I'm working on a website which was built few years ago in PHP and its riddled with vulnerabilities all over the place. Someone has already gained access to the admin panel and we want to secure the websites, and prevent future break-ins.

Simplest, but tedious solution is to go through each file manually and replace all mysql queries with prepared queries and sanitize all inputs. However, I want to know if there's a simpler solution which could act as a layer between user input (GET, POST, COOKIE, SERVER) and the website logic, and filter out all suspicious looking input data.

I did some research and came across PHPIDS, but I couldn't figure out if it had ability to sanitize the inputs too. Is PHPIDS ideal for this task? Is there something better that suits this purpose?

5 Answers 5


There are web application firewalls out there that do the type of thing you are talking about.

IMHO, who ever owns this website needs to bite the bullet and make an effort to actually secure the website instead of taking another half assed approach.

If dropping big bucks on hiring a security consultant to perform a security audit on the site is not a realistic option, it is possible for a committed web developer to perform a security audit on a site and fix any vulnerabilities found. Obviously a professional would be a better option, but if that isn't realistic, many developers can do a descent job given the proper guidance.

If this is a route you are willing to go, I would suggest getting a copy of The Web Application Hacker's Handbook (there are many other good books, but I personally liked this one). In addition to going into detail on how the various attacks work and how to protect against them, it also provides a systematic approach to finding all security vulnerabilities on a web site in the chapter titled, "A Web Application Hacker's Methodology".

Reading this book and performing a security audit will increase your security awareness/knowledge significantly. A must for any serious web developer.


This is not a good position to be in - and recovering fom here will take a lot of effort. But you're starting in the wrong place.

The first thing you need to do is:

1) ensure that only designated directories are writeable (disable the php engine for these, eve if outside the document root)

2) block access to the admin panel except for a whitelist of IP addersses / ranges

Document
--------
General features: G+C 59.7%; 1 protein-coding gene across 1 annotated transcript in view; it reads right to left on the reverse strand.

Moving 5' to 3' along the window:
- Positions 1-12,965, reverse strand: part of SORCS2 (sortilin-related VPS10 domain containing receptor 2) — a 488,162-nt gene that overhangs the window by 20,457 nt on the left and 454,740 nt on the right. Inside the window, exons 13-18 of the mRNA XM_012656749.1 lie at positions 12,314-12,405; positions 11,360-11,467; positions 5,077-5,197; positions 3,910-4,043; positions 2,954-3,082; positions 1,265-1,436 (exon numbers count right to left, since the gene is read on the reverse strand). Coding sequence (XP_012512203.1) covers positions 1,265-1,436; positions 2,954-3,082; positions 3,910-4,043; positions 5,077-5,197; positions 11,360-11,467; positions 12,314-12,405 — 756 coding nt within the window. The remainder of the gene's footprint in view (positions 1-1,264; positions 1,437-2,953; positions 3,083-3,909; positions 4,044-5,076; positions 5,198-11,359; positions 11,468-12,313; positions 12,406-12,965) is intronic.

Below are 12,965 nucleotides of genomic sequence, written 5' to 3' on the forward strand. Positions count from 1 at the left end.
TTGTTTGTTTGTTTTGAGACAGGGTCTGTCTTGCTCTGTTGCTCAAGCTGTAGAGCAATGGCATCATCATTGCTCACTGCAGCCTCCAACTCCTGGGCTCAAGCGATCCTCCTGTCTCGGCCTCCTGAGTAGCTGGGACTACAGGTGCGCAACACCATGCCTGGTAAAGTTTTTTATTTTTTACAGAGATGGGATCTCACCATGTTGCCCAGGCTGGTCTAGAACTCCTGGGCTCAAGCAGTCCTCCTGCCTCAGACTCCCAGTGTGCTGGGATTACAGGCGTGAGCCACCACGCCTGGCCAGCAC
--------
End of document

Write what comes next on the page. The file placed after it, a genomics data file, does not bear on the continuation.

This is mitigation only.

sanitize all inputs


Validate inputs, sanitize outputs

This is why there is no magic layer which protect you from badly written software. However you can cut down on the noise by scanning the inputs from scripting and SQL (via an auto-prepend file) then feed the results into fail2ban. But this is still just mitigation.

  • Agreed that sanitizing inputs is the wrong idea. But output should be encoded (escaped and even neutered are other terms that describe the intent reasonably well in my opinion). To sanitize outputs suggests a process restricted to selective excision.
    – weir
    Apr 8, 2014 at 21:22
  • Yes, I may have traded clarity for impact there. By sanitize I mean transform the data into a suitable representation for the medium it is being sent to (html, url, database, email....).
    – symcbean
    Apr 8, 2014 at 21:43
  • If you are going for impact, in the future do consider neutered. ;)
    – weir
    Apr 18, 2014 at 13:55
  • Too often I have come across silly roadblocks caused by misperceptions like "to make user-entered text safe for storage in an RDBMS, characters such as ' and - must be stripped and/or disallowed via validation rules." And a greater concern is the danger should a developer believe such a measure would be sufficient to render untrusted data safe for any execution context. Case in point: @Deepak Mittal suggests he will use prepared queries (for SQL context) but doesn't mention encoding for HTML etc. He won't solve XSS vulns by "filtering...suspicious looking input".
    – weir
    Apr 18, 2014 at 14:18

PHPIDS doesn't sanitize user's input. It only prevents different attacks. It can be good temporary solution, but it is not ideal. There are ways to bypass PHPIDS, so vulnerabilities must be fixed.


What you are looking for is a web application firewall: https://www.owasp.org/index.php/Web_Application_Firewall

However like the other posters have answered, I too highly recommend you take the time to fix your code even if you implement a firewall such as this one.


You can use a tool called OSE Security Suite, there is a silent mode, turn it on, and it will sanitize all inputs. In your case, as far as I understand, you do not need to use the Block mode or 403 error mode as all you want is to sanitize all inputs. This is the product page, http://www.opensource-excellence.com/shop/item/389-ose-security-suite.html, I would suggest you contact the support before purchasing the product to be 100% sure they can sanitize the input. Good luck!

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